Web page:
The First Amendment Rewritten for the Left

I’m going to cut right to the chase here. Senator Tammy Baldwin of Wisconsin is not the brightest star in the galaxy–and I’m being generous. Several days ago on MSNBC, she alleged that the First Amendment is not intended for the individual, but only for religious institutions:

“Certainly the First Amendment says that in institutions of faith that there is absolute power to, you know, to observe deeply held religious beliefs. But I don’t think it extends far beyond that…In this context, they’re talking about expanding this far beyond our churches and synagogues to businesses and individuals across this country. I think there are clear limits that have been set in other contexts and we ought to abide by those in this new context across America.”

Here’s the text of the First Amendment, just for reference:

“Congress shall make no law respecting an establishment of religion, or prohibiting the free exercise thereof; or abridging the freedom of speech, or of the press; or the right of the people peaceably to assemble, and to petition the government for a redress of grievances.”

Media Trackers reports that University of St. Thomas Law School professor James Oberstar notes that it’s accepted that the First Amendment covers individuals:

“Because it is now accepted that the Free Exercise of Religion Clause protects religiously motivated conduct as well as belief, the most important modern issue has been whether the protection only runs against laws that target religion itself for restriction, or, more broadly, whether the clause sometimes requires an exemption from a generally applicable law.”

However, I think it’s only appropriate to give Sen. Tammy Baldwin a fair shake—try to see things from her perspective. Given that, I’ve decided to rewrite the First Amendment for Sen. Baldwin and her liberal counterparts.

First Amendment:

“Congress shall make no law respecting an establishment of religion, or prohibiting the free exercise thereof—unless they have to in cases in which the social landscape has changed to such an extent as to warrant it. Moreover, this liberty extends only to individuals worshipping inside a building of more than 4000 square feet, designated by the federal government as a place of worship.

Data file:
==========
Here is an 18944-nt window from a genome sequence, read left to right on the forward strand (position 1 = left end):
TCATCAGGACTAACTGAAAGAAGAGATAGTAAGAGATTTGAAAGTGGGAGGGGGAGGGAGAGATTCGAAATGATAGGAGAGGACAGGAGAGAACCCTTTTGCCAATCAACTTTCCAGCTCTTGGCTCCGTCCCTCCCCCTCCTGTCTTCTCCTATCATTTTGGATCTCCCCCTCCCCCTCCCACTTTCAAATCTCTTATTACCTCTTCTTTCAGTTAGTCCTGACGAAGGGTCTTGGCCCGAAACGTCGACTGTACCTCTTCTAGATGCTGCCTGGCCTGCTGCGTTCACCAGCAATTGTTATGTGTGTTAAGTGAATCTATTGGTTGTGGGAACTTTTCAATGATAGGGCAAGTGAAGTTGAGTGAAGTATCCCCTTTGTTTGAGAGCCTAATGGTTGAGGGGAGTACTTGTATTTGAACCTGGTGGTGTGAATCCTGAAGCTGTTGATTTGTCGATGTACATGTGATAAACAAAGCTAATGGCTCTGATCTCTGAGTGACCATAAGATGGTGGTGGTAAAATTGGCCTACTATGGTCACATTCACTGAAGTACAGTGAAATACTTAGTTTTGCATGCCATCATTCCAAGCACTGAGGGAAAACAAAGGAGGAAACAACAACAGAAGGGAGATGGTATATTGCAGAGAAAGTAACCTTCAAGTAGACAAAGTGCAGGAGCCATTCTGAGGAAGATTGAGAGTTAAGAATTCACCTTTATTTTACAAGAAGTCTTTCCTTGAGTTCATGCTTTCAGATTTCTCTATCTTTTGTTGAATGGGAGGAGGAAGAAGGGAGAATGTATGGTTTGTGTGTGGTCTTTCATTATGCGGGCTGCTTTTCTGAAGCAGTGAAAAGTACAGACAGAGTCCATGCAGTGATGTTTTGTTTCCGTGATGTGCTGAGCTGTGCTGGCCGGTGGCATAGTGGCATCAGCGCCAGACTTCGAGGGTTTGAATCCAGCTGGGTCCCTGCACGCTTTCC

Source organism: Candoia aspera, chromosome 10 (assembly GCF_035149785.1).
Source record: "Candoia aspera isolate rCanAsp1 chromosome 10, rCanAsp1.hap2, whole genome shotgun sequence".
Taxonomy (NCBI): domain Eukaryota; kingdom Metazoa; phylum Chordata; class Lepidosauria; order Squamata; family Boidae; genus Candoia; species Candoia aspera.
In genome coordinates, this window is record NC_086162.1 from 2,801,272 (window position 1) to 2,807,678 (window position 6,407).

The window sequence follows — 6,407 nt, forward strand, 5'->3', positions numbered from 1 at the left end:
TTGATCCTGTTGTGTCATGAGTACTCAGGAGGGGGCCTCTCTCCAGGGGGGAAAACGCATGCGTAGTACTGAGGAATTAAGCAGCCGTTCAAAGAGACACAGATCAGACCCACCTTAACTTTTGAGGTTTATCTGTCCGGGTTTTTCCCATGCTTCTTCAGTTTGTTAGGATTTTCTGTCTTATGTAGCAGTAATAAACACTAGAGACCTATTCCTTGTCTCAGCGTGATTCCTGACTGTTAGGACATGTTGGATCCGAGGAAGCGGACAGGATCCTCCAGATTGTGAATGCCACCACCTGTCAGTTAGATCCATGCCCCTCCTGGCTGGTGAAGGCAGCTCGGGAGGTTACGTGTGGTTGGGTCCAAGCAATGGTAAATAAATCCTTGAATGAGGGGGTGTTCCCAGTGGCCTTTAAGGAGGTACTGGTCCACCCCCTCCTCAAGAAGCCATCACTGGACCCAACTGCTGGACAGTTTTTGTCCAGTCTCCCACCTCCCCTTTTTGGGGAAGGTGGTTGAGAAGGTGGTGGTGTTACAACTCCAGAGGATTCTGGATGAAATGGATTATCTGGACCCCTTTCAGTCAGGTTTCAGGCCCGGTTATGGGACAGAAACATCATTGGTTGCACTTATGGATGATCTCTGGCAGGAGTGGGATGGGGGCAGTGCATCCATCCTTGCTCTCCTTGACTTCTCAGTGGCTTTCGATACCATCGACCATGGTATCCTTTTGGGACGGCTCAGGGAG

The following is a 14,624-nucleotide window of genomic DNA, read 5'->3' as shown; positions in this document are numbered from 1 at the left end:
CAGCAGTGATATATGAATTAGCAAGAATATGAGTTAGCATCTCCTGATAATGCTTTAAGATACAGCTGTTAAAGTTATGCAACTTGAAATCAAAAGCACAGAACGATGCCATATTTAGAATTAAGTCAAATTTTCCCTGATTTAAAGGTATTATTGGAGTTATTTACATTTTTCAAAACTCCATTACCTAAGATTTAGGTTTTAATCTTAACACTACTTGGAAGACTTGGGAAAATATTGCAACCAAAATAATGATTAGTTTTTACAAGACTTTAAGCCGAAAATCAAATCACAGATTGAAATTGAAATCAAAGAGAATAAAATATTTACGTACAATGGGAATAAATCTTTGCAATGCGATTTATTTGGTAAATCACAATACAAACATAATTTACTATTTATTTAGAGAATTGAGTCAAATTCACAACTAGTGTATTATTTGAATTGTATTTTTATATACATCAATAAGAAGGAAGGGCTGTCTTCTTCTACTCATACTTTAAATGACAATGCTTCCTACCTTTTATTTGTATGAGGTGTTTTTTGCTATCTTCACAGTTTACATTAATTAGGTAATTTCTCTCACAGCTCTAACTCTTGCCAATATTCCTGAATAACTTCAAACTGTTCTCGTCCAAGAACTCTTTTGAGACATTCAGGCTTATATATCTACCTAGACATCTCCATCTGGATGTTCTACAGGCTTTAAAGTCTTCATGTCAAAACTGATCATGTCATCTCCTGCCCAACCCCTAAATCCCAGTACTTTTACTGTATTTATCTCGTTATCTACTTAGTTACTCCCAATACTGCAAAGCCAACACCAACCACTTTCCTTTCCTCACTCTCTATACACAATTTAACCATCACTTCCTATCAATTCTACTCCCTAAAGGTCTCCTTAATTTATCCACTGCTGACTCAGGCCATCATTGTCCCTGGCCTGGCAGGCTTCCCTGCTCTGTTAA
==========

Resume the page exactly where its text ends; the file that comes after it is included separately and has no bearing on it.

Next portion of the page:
Furthermore, one cannot practice their alleged faith outside the context of a “church building.” If such a time arises that other interests outweigh faith—as understood by the federal government—one must gladly and with a smile accept those outside forces into the church body.

“Faith” may need to be reassessed at such a time when outside forces have rendered it offensive. Upon this reassessment, portions of biblical text (but never Koranic text—for obvious reasons) shall be altered to erase any offensive text. This text will be rewritten by approved federal government officials to be more inclusive and to foster a safe-space for the previously religiously disenfranchised;

or abridging the freedom of speech—unless such speech is considered offensive to a federally designated minority group, such as the most relevant ones at the time—including but not limited to the LGBTQI, the undocumented American population, or native Americans. If such a case should arise in which what was previously culturally normative becomes “hate speech,” that speech will effectively be erased from the lexicon and replaced with something more culturally reasonable as decided by the federal government. Such hate speech will then be criminalized.

Furthermore, free speech shall only pertain to speech within the designated “zones of sensitivity,” the parameters of which shall be designated by the federal government;

or of the press—except any press which would defy the established order, or make any accusations against government officials, which could harm the continuity and unity of the American community. Any entity that defines these orders, which will be dictated by the federal government and continuously updated, shall be shut down;

or the right of the people peaceably to assemble, and to petition the government for a redress of grievances–except when those assemblies may violate the above sections of the Amendment. 

Assembly must not be allowed for merely any reason, nor shall an assembly include more than ten members. Any assembly must first be approved by the federal government for purposes of safety and theme. If any man or woman should have a grievance with the government, they must be extraordinary, and they must be brought to its attention under the above free speech requirements.”

I think that about sums up the left’s preferred First Amendment.